Quebec plan to ease limits on nickel emissions irks regional health boards
Environment Minister Benoit Charette says his government will forge ahead with a plan to relax regulations on nickel emissions in line with European standards, despite pushback from a wide array of groups.
Environment Minister Benoit Charette says the CAQ government will forge ahead with a plan to relax provincial regulations on nickel emissions, despite pushback from regional health authorities, opposition parties, the Quebec City mayor and citizens’ groups.
A proposed regulation introduced last December laid out the plan to increase the amount of nickel allowed in the air per day from 14 nanograms per cubic metre (ng/m³) to a maximum of 70 ng/m³ — providing the annual average is 20 ng/m³ or lower.
Charette said the move is part of the province’s transition to cleaner energy and is supported by Quebec’s public health institute, the INSPQ, and the latest scientific data.
“I have a very clear mandate to fight against climate change, to significantly reduce our greenhouse gas emissions,” Charette told reporters at the National Assembly Thursday. “We have to electrify our transportation, and to do that we need nickel.”
Since 2013, Quebec has had some of the strictest regulations on nickel emissions in the world, allowing only 14 ng/m³ of nickel in the air per day.
In the Abitibi-Témiscamingue and Nunavik regions, where nickel mines are located, emissions have surpassed that threshold on several occasions. The same holds true for the Quebec City neighbourhood of Limoilou, which is close to several emission-spewing factories and a major port.
In high concentrations, nickel is carcinogenic. But demand for the silvery white metal, most commonly used to strengthen stainless steel, has seen a resurgence, as nickel is a key ingredient in the lithium-ion batteries that power electric and hybrid vehicles.
Regional health authorities push back
Quebec City has asked to be exempt from the proposed higher emission rules. People who live in Limoilou have also protested against the proposed changes.
All the opposition parties in the National Assembly, Québec Solidaire, the Quebec Liberal Party and the Parti Québecois, have voiced their disapproval as well.
Quebec’s 18 regional health authorities all oppose the new regulations, recently submitting a 12-page document as part of public consultations on the proposed regulatory change.
Among their arguments, they say:
- the government lacks information on the health risks associated with nickel inhalation.
- it hasn’t completely justified the economic benefits.
- it does not have the support of people living in some of the areas that would be most affected by higher emissions.
In their memo, the regional health directors say given all of the uncertainty, they want Quebec to maintain the status quo. But Charette insists the province has done its due diligence.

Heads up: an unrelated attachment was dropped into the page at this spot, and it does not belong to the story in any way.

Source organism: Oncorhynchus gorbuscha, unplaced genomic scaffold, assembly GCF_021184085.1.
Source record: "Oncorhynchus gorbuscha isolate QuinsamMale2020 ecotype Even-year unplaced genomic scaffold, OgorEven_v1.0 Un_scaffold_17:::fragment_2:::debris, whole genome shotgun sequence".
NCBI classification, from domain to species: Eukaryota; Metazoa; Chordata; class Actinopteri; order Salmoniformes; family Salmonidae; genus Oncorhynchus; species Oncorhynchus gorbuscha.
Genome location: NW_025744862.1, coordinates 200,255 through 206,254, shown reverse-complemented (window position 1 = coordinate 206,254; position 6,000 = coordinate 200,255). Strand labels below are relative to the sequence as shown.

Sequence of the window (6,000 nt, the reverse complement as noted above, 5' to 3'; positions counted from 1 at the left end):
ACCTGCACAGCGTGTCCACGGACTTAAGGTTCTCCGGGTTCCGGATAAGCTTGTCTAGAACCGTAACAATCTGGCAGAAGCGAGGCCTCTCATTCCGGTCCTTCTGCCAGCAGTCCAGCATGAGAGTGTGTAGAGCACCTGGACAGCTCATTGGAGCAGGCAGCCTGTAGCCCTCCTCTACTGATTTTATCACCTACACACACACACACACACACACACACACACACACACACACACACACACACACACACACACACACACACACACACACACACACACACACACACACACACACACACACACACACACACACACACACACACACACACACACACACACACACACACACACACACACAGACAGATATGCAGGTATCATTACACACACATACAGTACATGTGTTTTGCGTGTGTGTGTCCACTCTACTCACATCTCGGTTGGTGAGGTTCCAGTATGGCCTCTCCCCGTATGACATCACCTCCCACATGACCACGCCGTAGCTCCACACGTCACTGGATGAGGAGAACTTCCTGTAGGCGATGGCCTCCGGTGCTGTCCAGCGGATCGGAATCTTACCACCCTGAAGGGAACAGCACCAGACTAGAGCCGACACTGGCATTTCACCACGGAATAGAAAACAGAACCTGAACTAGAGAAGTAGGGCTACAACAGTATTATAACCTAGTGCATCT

“I don’t want to question the good faith of the regional [health] authorities,” he said.”But the work that started years ago was done and validated by provincial public health [officials] and not the regional authorities.”
A representative for the INSPQ was part of an inter-ministerial group tasked with reviewing the findings of independent experts and studying the impact increased emissions could have on people’s health, the environment and the economy. The full report is available online.
The Ministry of Health and Social Services has also approved the plan but says nickel emissions and air quality will need to be carefully monitored and preventive measures put in place to make sure the new norms are respected.
Striking a balance
Queen’s University Prof. Warren Mabee, director of the school’s Institute for Energy and Environmental Policy, says the new regulations are on par with what’s allowed in Ontario and Europe and allow for occasional daily spikes while aiming for a low annual average.
He says he understands why people living in Limoilou — which has the highest atmospheric nickel concentration in all of Canada — would be concerned, but says for Canada to meet its climate goals, several regulations will have to change.
“We’re on a roughly 28-year timeline, and our goal is to get to net zero by 2050,” he said. “The loss in time that would happen with four years of discussion of everything that has to change may be the Achilles heel that stops us from achieving what we need to achieve.”
Still, Mabee says the government needs to clearly lay out the motives behind a major shift in policy — something he feels Quebec didn’t do well in this case.
“We need to put all of these changes into context so as we go into a transition, individual Canadians can feel more comfortable,” he said, “so they can understand why certain things are going to need to change in coming years.”
He says as we shift from gas and diesel to renewable energy we need to carefully consider the tradeoffs and mitigate the risks to health and the environment.
“So we can say, ‘Yes, we need more electric vehicles, but these are the safeguards that we need to put in place now, so that we don’t end up creating just as big of a problem 30 years down the road.”